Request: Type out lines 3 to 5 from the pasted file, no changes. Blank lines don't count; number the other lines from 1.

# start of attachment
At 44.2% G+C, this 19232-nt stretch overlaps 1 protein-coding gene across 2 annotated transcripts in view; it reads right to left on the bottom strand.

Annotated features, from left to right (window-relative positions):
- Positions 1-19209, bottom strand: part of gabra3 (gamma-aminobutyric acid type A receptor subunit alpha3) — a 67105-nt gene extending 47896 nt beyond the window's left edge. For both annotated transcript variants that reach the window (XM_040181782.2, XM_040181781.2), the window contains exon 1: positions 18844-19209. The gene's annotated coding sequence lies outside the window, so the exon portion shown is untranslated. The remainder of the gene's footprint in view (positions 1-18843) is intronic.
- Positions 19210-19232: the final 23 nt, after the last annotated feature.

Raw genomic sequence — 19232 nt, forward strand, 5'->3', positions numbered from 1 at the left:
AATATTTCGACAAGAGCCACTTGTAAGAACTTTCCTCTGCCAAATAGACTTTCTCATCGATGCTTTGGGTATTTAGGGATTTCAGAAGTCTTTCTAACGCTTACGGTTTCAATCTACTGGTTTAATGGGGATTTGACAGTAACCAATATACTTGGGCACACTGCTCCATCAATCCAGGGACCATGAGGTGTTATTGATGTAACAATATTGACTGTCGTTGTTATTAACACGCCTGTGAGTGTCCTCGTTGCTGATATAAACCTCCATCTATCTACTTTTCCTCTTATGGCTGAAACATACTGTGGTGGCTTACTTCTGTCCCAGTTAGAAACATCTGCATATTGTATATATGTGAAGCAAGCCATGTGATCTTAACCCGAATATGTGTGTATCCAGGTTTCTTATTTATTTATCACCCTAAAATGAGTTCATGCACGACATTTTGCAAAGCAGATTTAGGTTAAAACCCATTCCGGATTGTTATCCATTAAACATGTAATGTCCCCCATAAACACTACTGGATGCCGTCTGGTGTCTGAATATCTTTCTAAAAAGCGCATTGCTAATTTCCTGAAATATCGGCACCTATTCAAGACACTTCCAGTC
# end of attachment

- Positions 1-19209, bottom strand: part of gabra3 (gamma-aminobutyric acid type A receptor subunit alpha3) — a 67105-nt gene extending 47896 nt beyond the window's left edge. For both annotated transcript variants that reach the window (XM_040181782.2, XM_040181781.2), the window contains exon 1: positions 18844-19209. The gene's annotated coding sequence lies outside the window, so the exon portion shown is untranslated. The remainder of the gene's footprint in view (positions 1-18843) is intronic.
- Positions 19210-19232: the final 23 nt, after the last annotated feature.

Raw genomic sequence — 19232 nt, forward strand, 5'->3', positions numbered from 1 at the left: